First edition Gold Medal Books cover, 1952
|Cover artist||Barrye Phillips|
|Genre||lesbian pulp fiction|
|Publisher||Gold Medal Books|
|Media type||Print (Paperback)|
Spring Fire, is a 1952 paperback novel written by Marijane Meaker, under the pseudonym "Vin Packer". It is often considered to be the first lesbian pulp novel, although it also addresses issues of conformity in 1950s American society. The novel tells the story of Susan "Mitch" Mitchell, an awkward, lonely freshman at a Midwestern college who falls in love with Leda, her popular but troubled sorority sister. Published by Gold Medal Books, Spring Fire sold 1.5 million copies through at least three printings.
Cleis Press re-released the book in 2004 after extensive negotiations with Meaker, who had long denied permission over her feelings about the ending. Following the exposure of their relationship, Leda is committed to a mental institution and Mitch realizes she never loved Leda. Meaker later wrote, "I still cringe when I think about it. I never wanted it republished. It was too embarrassing." Meaker explained in the 2004 foreword that Dick Carroll, her editor at Gold Medal Books, told her that because the book would be sent through the mail, no references to homosexuality as an attractive life could be portrayed or postal inspectors would send it back to the publishing house. He said that one character must acknowledge that she is not a lesbian, and the other she's involved with "must be sick or crazy".
The story is based on an affair Meaker had in boarding school as a teenager. She was awkward and shy in a new school and fell in love with a more experienced, older girl. They traded love letters, and the other girl's mother found them on the eve of a weekend trip they were to take together. When the girl's mother approached her, "She said she'd rather kill herself than be like me," Meaker remembered.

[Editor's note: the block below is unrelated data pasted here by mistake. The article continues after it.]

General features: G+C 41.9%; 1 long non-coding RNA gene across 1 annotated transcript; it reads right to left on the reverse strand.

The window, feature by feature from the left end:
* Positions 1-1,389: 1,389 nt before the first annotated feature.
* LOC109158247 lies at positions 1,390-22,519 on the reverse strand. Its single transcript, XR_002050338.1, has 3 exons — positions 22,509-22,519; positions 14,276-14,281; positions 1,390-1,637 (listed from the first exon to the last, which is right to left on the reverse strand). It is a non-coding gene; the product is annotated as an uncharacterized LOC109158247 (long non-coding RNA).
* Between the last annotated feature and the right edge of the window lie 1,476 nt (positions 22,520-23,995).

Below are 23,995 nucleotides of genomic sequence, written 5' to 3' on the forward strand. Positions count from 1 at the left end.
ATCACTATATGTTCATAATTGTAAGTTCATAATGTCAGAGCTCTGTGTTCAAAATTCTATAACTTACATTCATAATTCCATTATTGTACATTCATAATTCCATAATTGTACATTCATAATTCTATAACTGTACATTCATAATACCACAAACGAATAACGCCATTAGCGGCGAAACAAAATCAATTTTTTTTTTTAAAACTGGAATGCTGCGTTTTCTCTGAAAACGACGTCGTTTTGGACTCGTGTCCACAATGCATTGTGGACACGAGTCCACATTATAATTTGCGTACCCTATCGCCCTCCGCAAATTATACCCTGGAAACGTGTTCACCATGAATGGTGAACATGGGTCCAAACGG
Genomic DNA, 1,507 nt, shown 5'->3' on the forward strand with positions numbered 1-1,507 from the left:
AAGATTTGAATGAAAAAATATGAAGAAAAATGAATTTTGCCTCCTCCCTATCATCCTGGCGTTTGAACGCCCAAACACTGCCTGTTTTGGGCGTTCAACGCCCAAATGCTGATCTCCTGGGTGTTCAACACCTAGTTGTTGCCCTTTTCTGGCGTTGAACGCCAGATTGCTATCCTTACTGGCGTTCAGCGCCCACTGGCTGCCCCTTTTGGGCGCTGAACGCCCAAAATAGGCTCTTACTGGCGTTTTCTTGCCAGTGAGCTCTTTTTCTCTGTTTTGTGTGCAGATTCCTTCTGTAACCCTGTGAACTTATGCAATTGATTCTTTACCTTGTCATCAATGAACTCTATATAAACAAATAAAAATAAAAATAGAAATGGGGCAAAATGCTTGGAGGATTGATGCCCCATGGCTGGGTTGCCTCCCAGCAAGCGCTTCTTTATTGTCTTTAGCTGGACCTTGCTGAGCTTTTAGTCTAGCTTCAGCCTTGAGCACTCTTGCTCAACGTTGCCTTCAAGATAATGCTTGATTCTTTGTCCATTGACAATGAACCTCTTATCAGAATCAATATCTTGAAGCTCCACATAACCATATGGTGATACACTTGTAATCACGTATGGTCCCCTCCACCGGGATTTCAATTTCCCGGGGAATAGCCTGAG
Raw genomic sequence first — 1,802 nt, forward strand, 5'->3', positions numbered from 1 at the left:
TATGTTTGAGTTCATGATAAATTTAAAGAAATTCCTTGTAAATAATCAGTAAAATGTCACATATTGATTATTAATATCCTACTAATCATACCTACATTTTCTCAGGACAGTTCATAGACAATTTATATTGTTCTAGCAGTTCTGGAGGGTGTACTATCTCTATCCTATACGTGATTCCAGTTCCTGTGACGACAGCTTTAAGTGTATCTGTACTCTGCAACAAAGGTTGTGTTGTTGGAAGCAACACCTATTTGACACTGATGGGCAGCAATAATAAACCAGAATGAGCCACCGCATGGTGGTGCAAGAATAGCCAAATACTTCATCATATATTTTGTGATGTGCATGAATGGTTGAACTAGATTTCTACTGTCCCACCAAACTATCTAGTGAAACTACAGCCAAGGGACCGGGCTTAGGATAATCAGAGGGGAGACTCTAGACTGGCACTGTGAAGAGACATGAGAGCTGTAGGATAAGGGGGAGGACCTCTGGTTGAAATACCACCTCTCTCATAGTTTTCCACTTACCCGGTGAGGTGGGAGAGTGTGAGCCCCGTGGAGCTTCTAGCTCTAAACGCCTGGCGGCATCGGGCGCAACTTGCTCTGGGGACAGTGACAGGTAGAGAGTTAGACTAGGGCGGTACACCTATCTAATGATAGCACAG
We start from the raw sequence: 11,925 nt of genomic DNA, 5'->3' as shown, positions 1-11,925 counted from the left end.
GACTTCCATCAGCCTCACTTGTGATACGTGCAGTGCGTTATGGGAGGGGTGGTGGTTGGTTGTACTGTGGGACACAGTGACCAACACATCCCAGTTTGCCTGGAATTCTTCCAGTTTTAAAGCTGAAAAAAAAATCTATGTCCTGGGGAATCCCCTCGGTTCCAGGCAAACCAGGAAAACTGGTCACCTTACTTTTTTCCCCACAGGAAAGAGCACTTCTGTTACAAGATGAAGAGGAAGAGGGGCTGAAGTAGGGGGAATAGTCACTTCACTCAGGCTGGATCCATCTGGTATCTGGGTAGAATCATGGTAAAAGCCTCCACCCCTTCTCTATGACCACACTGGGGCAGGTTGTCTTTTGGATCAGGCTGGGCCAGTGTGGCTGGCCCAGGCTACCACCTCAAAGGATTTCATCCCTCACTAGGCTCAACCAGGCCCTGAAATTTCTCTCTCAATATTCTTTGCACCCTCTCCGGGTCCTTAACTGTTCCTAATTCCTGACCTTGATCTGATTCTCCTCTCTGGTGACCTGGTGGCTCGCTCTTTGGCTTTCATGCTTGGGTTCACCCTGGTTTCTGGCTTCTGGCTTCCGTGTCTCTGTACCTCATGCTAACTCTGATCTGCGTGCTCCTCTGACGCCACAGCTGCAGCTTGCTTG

She initially wished to title the book Sorority Girl, but her business-minded editor changed the title to Spring Fire in order to confuse potential readers with the James A Michener title The Fires of Spring.
Susan ("Mitch") Mitchell is pledging to the Tri Epsilon sorority at fictional Cranston University. She is seen as a boon to the sorority due to her father's significant wealth, and the sorority is promised a new silverware set from the alumni if she is accepted. Large, ungainly, and shy, she is drawn to older sorority member Leda Taylor who is direct and independent; they become roommates and have double dates--Leda with boyfriend Jake and Mitch with the sullen, boorish president of the "Sig Eps" who humiliates her during a fraternity party. Mitch flees the party after striking the fraternity president on the head and the sorority is blackballed. Much-more-experienced Leda trades her exasperation with Mitch's innocence with overt affection for her in rapid mood switches.
To avoid further exclusion, Mitch is persuaded by her sorority to invite the fraternity president to a dance at the sorority house, where he rapes her after getting her drunk. Afterwards Leda finds her stunned and calms her down by telling her how much she loves her. They begin a secret affair while Leda publicly continues dating Jake, whom she tells Mitch she rather despises, and Mitch going with relatively harmless "independents" (non-fraternity boys), which is frowned-on by the sorority leaders.
Mitch's only friend in the pledge class is kicked out of the sorority after getting home at 1 AM because her date had a flat tire. Leda tries to teach Mitch that they must put men first so they aren't disrespected, but they may love each other in private. Leda's promiscuous, alcoholic young mother visits, and Leda tries to test Mitch so she's able to answer her mother's questions about men, but Mitch is shy and reluctant to lie about her feelings. But after her mother leaves, Leda apologizes for ignoring Mitch, shows her affection again, and tries to reassure her that they aren't lesbians.